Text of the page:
• No study has examined in the real world which factors play a role in achieving the combined goal “Hb1Ac at target and no weight gain” in type 2 diabetes management.

What are the new findings?

  • We investigated the topic with an artificial intelligence technique in a database of 5.5 million measurements.

  • Elevated HbA1c and fasting glucose values and slow drop of HbA1c emerge as first, main, obstacles that oppose goal achievement. As a second line of negative factors, markers of insulin resistance, microvascular complications, years of observation and proxy of duration of disease and low quality of assistance appear to be important determinants.

  • Almost all the available diabetes treatments are effective but use of GLP1-RA and glifozins stands out in weight control.

How might these results change the focus of research or clinical practice?

  • To achieve the best results, diabetes should be treated as early as possible with the best quality of care, probably before beta-cell decline and harmful hyperglycemic exposure that lead to microvascular complication. This is a warning against clinical inertia.

  • All medications play a crucial role in goal achievements but the most remarkable difference is the favorable role that GLP1-RA and glifozins show in overweight prevention.


Achieving the combined goal of HbA1c within the target value with no weight gain is the primary (although not the only) objective of the everyday activity of physicians, especially diabetologists.1 A large bulk of literature indicates that this is nowhere an easy business as many series all over the world report that only a proportion around 40%–50% of diabetic population attains the HbA1c goal.2 3

While many studies have examined the effect of drugs in reducing blood glucose and HbA1c in patients with diabetes mellitus, none, to our knowledge, have examined in the real world which factors are more likely to be associated with the combined target (Hb1Ac and weight).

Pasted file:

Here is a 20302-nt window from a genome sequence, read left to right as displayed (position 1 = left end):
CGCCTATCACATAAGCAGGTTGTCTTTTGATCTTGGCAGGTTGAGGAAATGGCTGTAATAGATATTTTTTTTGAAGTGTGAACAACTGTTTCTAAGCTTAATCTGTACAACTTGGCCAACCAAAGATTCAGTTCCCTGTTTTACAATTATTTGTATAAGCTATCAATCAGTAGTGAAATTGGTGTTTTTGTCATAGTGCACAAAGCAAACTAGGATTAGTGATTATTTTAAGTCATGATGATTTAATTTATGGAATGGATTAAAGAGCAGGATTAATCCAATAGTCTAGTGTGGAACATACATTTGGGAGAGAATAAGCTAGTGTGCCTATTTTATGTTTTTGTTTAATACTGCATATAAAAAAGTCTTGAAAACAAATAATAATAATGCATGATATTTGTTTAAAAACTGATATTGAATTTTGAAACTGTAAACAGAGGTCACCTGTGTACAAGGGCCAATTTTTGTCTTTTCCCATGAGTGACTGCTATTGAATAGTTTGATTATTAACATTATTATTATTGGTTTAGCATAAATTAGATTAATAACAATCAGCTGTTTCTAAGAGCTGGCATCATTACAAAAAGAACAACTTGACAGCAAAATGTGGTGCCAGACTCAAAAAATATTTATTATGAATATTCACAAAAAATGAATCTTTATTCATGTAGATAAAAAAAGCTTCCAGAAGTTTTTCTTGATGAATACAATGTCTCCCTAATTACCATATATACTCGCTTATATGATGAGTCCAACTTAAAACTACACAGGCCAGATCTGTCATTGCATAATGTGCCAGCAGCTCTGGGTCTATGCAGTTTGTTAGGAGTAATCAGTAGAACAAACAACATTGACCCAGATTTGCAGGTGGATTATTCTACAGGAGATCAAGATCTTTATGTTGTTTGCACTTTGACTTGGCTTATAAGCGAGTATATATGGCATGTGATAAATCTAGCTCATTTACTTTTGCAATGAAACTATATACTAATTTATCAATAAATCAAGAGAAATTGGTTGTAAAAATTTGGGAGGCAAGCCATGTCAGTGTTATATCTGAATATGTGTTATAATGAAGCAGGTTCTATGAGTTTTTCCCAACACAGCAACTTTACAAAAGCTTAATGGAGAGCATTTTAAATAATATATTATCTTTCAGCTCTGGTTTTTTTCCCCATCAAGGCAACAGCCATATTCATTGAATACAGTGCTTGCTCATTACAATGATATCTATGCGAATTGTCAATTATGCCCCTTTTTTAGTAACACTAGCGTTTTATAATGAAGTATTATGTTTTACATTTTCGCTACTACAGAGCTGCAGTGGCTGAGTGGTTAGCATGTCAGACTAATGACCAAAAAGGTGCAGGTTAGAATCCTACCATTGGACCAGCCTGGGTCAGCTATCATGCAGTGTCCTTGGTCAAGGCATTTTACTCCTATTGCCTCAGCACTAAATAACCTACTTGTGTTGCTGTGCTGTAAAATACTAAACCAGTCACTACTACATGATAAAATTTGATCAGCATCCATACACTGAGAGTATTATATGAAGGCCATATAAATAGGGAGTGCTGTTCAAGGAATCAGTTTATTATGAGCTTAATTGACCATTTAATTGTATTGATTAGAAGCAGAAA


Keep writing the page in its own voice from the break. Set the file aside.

In Italy, a continuous improvement effort implemented by a network of diabetes clinics, that is, AMD (Associazione Medici Diabetologi) Annals, has been in place since 2006.4 5 After 12 years from the launch of the initiative, half of the diabetes clinics in Italy participated in the AMD-Annals initiative, caring for over one-sixth of all diagnosed patients. Process and intermediate outcome measures consistently improved, in parallel with a more intensive and appropriate use of pharmacological treatments.6

AMD, considering the unique knowledge contained in more than 12 years of AMD ANNALS database, decided to exploit the huge potential offered by artificial intelligence (AI) and machine learning (ML). The benefits of these methods are reported in many published articles on the topic, including some with specific focus on diabetes.7 A “clear box-explainable” AI algorithm, namely, the logic learning machine (LLM), was chosen for this analysis (overcoming ‘black box’ AI issues, that is lack of transparency).8 LLM allows to solve investigation problems producing sets of intelligible rules capable of achieving an accuracy comparable or superior to that of best ML algorithms.9